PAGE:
“Control” revisions are “future” revisions that have been succeeded by further “future” revisions under the same control. Again, consider a department supervisor who wants to promote an employee. The process of promoting an employee is managed by a control, which creates a “future” revision of the employee's base. When the department manager approves the promotion, he may suggest a new salary. A new “future” revision is then created in the employee's base to reflect the data at the time the promotion was approved, including the new salary. The earlier “future” revision, reflecting only the department supervisor's suggested salary, has been updated, so it should no longer be considered a “future” revision. Neither should the earlier “future” revision become a “current” revision, since the promotion process is not complete. It should not be deleted, since it is part of the employee's history. Marking the earlier “future” revision as “historic” would be confusing, since before a revision changed to a “historic” revision, it has to be “current.” The solution is to change the earlier “future” revision to a “control” revision. This indicates that the revision was once a “future” revision that has been superseded by a later “future” revision and is only there for the purpose of the control.
“Obsolete” revisions are “future” revisions managed by a control that has terminated abnormally. When a control reaches a completed status, the base (or other archetype) managed by the control is checked to make sure that there are no remaining “future” revisions that were created by the control. If the control has completed but left “future” revisions in the base, these “future” revisions will not be changed to “control” or “current” revisions. It is at this time that these “future” revisions are changed to “obsolete” revisions.
Consider again the department supervisor who wants to promote an employee. But if the department manager vetoes the idea of a promotion, the process terminates abnormally. The “future” revision created by the control should not be deleted, since it is part of the history of the employee, but neither should it be left flagged as a “future” revision, since then it might conflict with other “future” revisions (see with reference to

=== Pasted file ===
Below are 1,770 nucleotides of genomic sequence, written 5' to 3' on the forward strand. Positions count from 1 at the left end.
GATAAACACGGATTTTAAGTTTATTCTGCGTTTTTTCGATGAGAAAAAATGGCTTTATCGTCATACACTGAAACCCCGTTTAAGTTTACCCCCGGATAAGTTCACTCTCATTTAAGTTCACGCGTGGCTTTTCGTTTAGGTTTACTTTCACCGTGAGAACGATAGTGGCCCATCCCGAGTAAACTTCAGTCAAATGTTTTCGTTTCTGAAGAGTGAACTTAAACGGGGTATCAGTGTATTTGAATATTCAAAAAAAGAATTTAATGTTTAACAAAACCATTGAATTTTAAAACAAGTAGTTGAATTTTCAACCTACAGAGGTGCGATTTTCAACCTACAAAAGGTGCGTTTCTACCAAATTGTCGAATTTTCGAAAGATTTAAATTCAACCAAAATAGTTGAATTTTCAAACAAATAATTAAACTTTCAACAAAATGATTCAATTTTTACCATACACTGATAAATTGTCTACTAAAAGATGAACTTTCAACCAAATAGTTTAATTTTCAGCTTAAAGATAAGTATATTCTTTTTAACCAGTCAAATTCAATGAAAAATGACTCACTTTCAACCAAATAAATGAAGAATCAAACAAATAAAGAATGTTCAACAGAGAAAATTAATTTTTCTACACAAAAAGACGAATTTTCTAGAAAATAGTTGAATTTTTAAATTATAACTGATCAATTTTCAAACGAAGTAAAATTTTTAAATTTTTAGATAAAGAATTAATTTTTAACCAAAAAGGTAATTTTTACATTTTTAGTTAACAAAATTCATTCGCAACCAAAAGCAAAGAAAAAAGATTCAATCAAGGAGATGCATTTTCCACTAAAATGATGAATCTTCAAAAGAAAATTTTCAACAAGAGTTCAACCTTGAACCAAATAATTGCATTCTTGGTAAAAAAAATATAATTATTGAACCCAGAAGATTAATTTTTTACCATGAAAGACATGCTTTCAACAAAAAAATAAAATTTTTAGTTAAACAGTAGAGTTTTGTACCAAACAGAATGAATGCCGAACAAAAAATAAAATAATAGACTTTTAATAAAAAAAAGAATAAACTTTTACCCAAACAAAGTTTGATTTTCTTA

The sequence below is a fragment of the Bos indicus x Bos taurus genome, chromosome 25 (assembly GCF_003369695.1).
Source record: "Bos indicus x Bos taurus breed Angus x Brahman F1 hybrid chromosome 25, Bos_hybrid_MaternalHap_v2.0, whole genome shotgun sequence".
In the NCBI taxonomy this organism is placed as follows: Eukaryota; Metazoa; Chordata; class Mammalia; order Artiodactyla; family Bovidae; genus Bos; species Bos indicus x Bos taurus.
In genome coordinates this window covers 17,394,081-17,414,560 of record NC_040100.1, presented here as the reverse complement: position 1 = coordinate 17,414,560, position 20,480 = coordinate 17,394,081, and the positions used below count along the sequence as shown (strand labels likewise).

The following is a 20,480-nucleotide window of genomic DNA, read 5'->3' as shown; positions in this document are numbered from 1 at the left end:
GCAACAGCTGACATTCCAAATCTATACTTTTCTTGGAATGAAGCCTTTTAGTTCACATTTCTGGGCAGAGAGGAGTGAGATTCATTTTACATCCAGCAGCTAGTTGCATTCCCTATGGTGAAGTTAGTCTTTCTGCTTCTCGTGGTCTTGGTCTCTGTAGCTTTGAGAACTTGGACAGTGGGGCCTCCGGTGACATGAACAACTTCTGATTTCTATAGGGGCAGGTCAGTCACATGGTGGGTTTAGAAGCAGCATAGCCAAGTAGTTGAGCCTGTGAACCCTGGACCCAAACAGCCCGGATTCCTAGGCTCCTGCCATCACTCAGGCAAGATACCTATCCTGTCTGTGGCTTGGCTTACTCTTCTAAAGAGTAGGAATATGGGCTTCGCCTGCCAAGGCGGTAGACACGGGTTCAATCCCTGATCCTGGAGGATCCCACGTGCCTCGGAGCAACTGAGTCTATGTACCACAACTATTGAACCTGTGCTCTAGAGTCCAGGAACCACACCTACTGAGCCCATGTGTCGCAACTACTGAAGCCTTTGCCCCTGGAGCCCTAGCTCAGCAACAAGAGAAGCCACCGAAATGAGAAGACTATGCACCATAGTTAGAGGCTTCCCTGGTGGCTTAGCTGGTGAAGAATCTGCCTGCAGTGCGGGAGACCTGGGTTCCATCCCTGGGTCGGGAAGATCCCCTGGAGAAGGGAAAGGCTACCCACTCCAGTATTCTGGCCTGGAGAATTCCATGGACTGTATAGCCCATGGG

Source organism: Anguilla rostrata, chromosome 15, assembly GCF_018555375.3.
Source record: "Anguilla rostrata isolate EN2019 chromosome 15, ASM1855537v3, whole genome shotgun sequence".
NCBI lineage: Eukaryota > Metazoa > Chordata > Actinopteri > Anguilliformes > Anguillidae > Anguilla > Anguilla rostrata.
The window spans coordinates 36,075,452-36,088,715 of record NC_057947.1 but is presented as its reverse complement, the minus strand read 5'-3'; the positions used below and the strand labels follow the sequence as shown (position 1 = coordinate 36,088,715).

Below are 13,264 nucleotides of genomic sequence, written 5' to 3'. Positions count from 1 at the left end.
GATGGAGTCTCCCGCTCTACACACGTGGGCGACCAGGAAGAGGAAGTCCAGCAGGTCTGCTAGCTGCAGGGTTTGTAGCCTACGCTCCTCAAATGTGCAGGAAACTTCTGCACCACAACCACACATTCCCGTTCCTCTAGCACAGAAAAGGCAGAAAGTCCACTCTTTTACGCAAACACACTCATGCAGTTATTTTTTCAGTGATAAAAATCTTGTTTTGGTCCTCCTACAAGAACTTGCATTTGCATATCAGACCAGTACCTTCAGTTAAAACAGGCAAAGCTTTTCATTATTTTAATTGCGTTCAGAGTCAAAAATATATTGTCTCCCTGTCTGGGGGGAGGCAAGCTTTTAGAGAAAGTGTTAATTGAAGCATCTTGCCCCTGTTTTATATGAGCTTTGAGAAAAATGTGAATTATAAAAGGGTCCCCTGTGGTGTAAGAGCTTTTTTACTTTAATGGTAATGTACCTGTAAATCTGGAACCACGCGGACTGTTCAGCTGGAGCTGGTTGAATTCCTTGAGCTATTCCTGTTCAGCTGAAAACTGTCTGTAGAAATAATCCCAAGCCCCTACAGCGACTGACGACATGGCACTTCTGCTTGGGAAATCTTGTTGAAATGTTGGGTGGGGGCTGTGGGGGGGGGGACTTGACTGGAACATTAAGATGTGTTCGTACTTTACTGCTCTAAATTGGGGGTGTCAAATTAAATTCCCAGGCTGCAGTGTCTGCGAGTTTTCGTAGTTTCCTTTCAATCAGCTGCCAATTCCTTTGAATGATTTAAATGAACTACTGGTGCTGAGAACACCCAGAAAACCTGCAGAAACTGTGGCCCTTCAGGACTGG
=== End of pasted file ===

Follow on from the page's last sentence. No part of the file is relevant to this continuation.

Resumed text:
Before revisions are changed to “current,” they are tested to make sure the data are consistent and valid. For example, a particular position with the company entails a salary within a pre-defined range, if the salary is out-of-range for the position, the data are inconsistent. Similarly, an employee cannot have a negative salary: such a value is invalid. But these limitations do not apply to “future” revisions. “Future” revision revisions can be inconsistent or have invalid data, as long as the inconsistencies and invalid values are resolved before the “future” revision is changed to a “current” revision. Consider “future” revision 1125-1. The company might specify that a S-2 manager have a salary between $50,000 and $60,000. If “future” revision 1125-1 were changed to a “current” revision, the data would be inconsistent, since the employee's salary is currently only $45,000. But until “future” revision 1125-1 is changed to a “current” revision, this inconsistency does not need to be resolved.
When the control managing a process operating on a base indicates it is time to update a base (typically, base updates are finalized when the control terminates, but this is not required), the “current” revision is changed to “historic” and a “future” revision is changed to the “current” revision. It is when a revision is going to be changed to “current” revision that the revision is tested to make sure the data are consistent and valid. Any inconsistent or invalid data are then flagged for correction.
Where there are multiple “future” revisions, certain additional rules apply. Where the multiple “future” revisions update different fields, there are no problems. But where multiple “future” revisions update the same fields, a conflict can occur. Consider the situation in which two controls simultaneously update, say, an employee's salary. Because neither “future” revision is yet current, neither person sees the other's update. If both “future” revisions eventually become current, one “future” revision can end up making a revision that ignores the other “future” revision. For this reason, all “future” revisions updating the same field have to agree on the same future value of the field. If the “future” revisions disagree on the value, the conflict needs to be resolved before either control is advanced to the next status (revision).